A US-based code-sharing website, Gitlab, has removed a replica version of Hong Kong’s Covid-19 contact tracing app and its developer’s contributor page from its platform. The app was taken down following a police request and its developer is now the target of an investigation, Hong Kong Police have said.

The Gitlab contributor page previously hosting the "BackHomeSafe" app was removed as of Monday.
The Gitlab contributor page previously hosting the “BackHomeSafe” app was removed as of Monday. Photo: Gitlab screenshot.

Four individuals were arrested on Monday over their alleged use of the fake version of the LeaveHomeSafe app, shortly after it became mandatory for most Hongkongers to register their visits to government premises. They were suspected of using a false document, police said.

The fake app was no longer available for download from its hosting platform when the arrests were made, as “the police cyber security and technology crime bureau took action to have the app removed,” a senior inspector of police said during a press briefing on Tuesday, although he did not name the platform.

Investigations are ongoing as the force attempts to identify the developer, he said.

He also revealed that a fifth person had been arrested for allegedly using an old screenshot from the official app to pretend that they had signed in to a building.

Hong Kong Book Fair 2021
Book fair goers scan a QR code for the government-developed contact-tracing app LeaveHomeSafe. File Photo: Kelly Ho/HKFP.

The replica — known as the “BackHomeSafe” app — looks visually similar to the official version. The contact-tracing app has become a subject of controversy in the city, where some fear that the community would be under de facto surveillance through an app that records places they visit.

The government has said the app would not upload user data to a server, but has declined calls to open up its source code for inspection.

The Gitlab pages containing the replica app’s code, as well as the developer’s home page, appear to have been removed on Monday.

Takedown request

A person who claimed to be its developer posted an email said to be from Gitlab on the LIHKG forum on Monday night. The email requested proof from the developer that the app did not violate Hong Kong’s laws and Gitlab’s Terms of Use, and included a copy of a takedown request from the police.

“If we do not receive sufficient information within 48 hours, we are required to take the content down and block access to your account,” the email read.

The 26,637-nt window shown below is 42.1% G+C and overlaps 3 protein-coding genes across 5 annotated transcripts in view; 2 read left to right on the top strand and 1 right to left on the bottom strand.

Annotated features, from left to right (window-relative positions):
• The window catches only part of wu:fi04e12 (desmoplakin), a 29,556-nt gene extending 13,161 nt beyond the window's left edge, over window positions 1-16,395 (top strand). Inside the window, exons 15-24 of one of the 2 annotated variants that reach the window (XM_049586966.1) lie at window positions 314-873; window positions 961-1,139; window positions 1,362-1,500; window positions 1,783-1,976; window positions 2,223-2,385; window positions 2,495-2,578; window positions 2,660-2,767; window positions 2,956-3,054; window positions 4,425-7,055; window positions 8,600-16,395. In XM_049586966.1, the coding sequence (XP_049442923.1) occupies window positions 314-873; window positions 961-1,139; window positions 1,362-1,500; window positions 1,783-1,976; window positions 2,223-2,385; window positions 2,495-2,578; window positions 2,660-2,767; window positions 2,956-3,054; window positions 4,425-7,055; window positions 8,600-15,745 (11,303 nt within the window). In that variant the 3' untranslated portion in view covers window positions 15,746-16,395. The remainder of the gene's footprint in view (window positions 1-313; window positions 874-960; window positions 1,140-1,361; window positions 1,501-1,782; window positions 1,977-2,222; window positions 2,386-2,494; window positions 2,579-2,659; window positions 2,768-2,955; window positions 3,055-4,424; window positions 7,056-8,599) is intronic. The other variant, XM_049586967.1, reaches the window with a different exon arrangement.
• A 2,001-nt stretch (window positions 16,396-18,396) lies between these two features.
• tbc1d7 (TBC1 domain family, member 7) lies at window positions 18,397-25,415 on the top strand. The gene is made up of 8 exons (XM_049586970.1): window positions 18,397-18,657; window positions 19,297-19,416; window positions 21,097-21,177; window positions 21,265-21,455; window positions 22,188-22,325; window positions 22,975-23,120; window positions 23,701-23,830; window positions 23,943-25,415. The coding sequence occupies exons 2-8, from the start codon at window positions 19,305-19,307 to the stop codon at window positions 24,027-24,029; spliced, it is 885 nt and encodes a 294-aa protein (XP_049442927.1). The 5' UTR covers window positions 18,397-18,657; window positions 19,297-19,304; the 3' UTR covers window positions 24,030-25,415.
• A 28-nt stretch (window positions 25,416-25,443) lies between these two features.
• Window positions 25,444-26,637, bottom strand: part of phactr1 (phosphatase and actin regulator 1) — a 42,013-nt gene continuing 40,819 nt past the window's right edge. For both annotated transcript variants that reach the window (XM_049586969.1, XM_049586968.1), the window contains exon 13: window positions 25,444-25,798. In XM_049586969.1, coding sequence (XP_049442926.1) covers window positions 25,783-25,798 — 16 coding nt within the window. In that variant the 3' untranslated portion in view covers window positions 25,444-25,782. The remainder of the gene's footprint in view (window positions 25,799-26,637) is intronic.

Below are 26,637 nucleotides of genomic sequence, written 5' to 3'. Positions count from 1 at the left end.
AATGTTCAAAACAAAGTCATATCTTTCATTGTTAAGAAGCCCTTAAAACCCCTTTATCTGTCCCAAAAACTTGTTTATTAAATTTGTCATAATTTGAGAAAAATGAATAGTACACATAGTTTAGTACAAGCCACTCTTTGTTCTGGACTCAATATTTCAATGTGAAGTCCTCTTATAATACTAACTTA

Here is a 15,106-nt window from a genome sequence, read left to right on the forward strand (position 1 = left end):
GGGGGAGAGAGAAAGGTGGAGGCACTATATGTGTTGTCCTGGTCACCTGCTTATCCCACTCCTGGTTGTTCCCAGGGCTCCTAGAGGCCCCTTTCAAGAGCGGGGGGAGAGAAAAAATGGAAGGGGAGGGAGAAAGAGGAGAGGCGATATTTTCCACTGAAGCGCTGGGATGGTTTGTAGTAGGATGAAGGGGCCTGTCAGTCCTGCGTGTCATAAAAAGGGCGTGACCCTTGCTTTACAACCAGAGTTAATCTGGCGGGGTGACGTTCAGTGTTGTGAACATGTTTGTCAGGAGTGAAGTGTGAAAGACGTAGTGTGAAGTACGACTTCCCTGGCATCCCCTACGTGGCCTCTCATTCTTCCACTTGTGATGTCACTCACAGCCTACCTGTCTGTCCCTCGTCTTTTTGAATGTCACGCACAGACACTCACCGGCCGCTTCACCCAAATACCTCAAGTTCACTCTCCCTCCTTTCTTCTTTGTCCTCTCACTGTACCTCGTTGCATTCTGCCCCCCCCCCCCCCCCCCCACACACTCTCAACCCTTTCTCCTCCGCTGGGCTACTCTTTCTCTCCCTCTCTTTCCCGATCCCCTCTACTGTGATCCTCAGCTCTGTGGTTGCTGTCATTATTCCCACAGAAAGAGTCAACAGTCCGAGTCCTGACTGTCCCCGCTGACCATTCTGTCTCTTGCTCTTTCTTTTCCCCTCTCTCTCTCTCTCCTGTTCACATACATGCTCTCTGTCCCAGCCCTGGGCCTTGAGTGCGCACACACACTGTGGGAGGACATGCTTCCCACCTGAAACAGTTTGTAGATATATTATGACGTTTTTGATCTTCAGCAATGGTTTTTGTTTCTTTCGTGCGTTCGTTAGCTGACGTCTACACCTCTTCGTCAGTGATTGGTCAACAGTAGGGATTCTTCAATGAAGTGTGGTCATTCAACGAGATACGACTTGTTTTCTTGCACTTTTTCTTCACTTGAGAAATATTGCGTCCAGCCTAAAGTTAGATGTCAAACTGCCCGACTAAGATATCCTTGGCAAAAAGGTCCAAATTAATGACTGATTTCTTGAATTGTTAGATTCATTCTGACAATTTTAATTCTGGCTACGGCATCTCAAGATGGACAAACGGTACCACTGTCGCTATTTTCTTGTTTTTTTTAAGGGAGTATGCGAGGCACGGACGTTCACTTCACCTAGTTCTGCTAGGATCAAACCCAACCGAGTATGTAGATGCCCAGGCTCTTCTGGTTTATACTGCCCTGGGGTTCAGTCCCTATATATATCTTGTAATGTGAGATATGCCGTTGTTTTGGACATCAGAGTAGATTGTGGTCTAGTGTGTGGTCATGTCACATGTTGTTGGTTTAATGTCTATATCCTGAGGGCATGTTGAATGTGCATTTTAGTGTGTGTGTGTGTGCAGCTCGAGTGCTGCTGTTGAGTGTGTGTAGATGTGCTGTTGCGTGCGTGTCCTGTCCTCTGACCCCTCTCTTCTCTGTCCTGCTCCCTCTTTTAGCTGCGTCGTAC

The attached notice purporting to be from the Hong Kong police said the Gitlab pages hosting the app committed “forgery,” in violation of the Crimes Ordinance of Hong Kong, and requested its removal alongside all “fork” pages.

Senior inspector of police Wong Cheung-chun.
Senior inspector of police Wong Cheung-chun. Photo: Hong Kong police screenshot via Facebook.

In response to HKFP’s enquiries about the takedown request, a police spokesperson said the force would ask internet service platforms to remove any fake version of websites or apps, depending on the crime involved.

A disclaimer notice on the replica app – which remains accessible to users who downloaded it previously – stated that “it should not be used in place of the government’s LeaveHomeSafe app” and is meant merely for “academic discussion” and for the purpose of previewing app functions.

The US-based code repository platform did not respond to HKFP’s requests for comment, and attempts to reach the app’s developer were unsuccessful.

A competitor to the Microsoft-owned code repository site Github, Gitlab is valued at US$10 billion and is preparing for a US listing. The platform’s terms of service prohibit using its website for “illegal or fraudulent activities”, but its company handbook mentions no policy on responding to takedown or user data requests from law enforcement agencies.

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Selina Cheng is a Hong Kong journalist who previously worked with HK01, Quartz and AFP Beijing. She also covered the Umbrella Movement for AP and reported for a newspaper in France. Selina has studied investigative reporting at the Columbia Journalism School.